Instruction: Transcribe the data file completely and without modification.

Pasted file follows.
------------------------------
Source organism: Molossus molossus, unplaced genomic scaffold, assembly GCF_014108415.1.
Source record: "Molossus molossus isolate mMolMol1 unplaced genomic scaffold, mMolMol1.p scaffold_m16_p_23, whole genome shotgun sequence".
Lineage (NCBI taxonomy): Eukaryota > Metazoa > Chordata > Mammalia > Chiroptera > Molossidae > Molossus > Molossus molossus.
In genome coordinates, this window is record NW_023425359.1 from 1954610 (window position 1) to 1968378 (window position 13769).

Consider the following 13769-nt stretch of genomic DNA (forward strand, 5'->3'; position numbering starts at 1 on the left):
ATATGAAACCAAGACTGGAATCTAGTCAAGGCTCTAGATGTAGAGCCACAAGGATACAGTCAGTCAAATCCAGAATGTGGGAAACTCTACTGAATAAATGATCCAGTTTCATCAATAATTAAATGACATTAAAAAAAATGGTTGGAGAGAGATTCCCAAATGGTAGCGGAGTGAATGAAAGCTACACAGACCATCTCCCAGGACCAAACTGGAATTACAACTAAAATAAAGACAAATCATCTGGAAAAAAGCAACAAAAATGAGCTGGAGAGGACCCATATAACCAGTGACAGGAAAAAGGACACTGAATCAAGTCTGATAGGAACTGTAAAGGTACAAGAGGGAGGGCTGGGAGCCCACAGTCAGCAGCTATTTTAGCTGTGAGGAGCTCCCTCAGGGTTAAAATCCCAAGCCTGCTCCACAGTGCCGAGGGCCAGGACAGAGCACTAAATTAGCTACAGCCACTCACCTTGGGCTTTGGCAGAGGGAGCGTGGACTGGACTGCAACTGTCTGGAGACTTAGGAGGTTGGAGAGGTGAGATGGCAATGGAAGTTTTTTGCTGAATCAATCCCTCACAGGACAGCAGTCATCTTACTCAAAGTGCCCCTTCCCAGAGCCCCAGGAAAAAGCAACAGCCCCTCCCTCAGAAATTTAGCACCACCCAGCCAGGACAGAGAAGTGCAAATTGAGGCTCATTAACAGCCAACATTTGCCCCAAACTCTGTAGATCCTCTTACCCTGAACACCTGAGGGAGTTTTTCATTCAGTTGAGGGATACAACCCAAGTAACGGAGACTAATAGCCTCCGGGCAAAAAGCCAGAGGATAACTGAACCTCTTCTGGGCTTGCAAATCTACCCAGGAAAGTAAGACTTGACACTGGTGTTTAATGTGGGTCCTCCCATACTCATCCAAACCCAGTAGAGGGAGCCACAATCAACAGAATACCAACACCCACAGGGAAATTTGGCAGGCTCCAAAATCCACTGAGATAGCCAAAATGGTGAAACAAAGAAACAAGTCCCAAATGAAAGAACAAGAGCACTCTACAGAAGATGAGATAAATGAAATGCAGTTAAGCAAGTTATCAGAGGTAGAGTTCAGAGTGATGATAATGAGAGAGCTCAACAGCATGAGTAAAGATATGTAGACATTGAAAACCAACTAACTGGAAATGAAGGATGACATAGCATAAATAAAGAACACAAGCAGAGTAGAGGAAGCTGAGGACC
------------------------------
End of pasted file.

Source organism: Molossus molossus, unplaced genomic scaffold, assembly GCF_014108415.1.
Source record: "Molossus molossus isolate mMolMol1 unplaced genomic scaffold, mMolMol1.p scaffold_m16_p_23, whole genome shotgun sequence".
Lineage (NCBI taxonomy): Eukaryota > Metazoa > Chordata > Mammalia > Chiroptera > Molossidae > Molossus > Molossus molossus.
In genome coordinates, this window is record NW_023425359.1 from 1954610 (window position 1) to 1968378 (window position 13769).

Consider the following 13769-nt stretch of genomic DNA (forward strand, 5'->3'; position numbering starts at 1 on the left):
ATATGAAACCAAGACTGGAATCTAGTCAAGGCTCTAGATGTAGAGCCACAAGGATACAGTCAGTCAAATCCAGAATGTGGGAAACTCTACTGAATAAATGATCCAGTTTCATCAATAATTAAATGACATTAAAAAAAATGGTTGGAGAGAGATTCCCAAATGGTAGCGGAGTGAATGAAAGCTACACAGACCATCTCCCAGGACCAAACTGGAATTACAACTAAAATAAAGACAAATCATCTGGAAAAAAGCAACAAAAATGAGCTGGAGAGGACCCATATAACCAGTGACAGGAAAAAGGACACTGAATCAAGTCTGATAGGAACTGTAAAGGTACAAGAGGGAGGGCTGGGAGCCCACAGTCAGCAGCTATTTTAGCTGTGAGGAGCTCCCTCAGGGTTAAAATCCCAAGCCTGCTCCACAGTGCCGAGGGCCAGGACAGAGCACTAAATTAGCTACAGCCACTCACCTTGGGCTTTGGCAGAGGGAGCGTGGACTGGACTGCAACTGTCTGGAGACTTAGGAGGTTGGAGAGGTGAGATGGCAATGGAAGTTTTTTGCTGAATCAATCCCTCACAGGACAGCAGTCATCTTACTCAAAGTGCCCCTTCCCAGAGCCCCAGGAAAAAGCAACAGCCCCTCCCTCAGAAATTTAGCACCACCCAGCCAGGACAGAGAAGTGCAAATTGAGGCTCATTAACAGCCAACATTTGCCCCAAACTCTGTAGATCCTCTTACCCTGAACACCTGAGGGAGTTTTTCATTCAGTTGAGGGATACAACCCAAGTAACGGAGACTAATAGCCTCCGGGCAAAAAGCCAGAGGATAACTGAACCTCTTCTGGGCTTGCAAATCTACCCAGGAAAGTAAGACTTGACACTGGTGTTTAATGTGGGTCCTCCCATACTCATCCAAACCCAGTAGAGGGAGCCACAATCAACAGAATACCAACACCCACAGGGAAATTTGGCAGGCTCCAAAATCCACTGAGATAGCCAAAATGGTGAAACAAAGAAACAAGTCCCAAATGAAAGAACAAGAGCACTCTACAGAAGATGAGATAAATGAAATGCAGTTAAGCAAGTTATCAGAGGTAGAGTTCAGAGTGATGATAATGAGAGAGCTCAACAGCATGAGTAAAGATATGTAGACATTGAAAACCAACTAACTGGAAATGAAGGATGACATAGCATAAATAAAGAACACAAGCAGAGTAGAGGAAGCTGAGGACC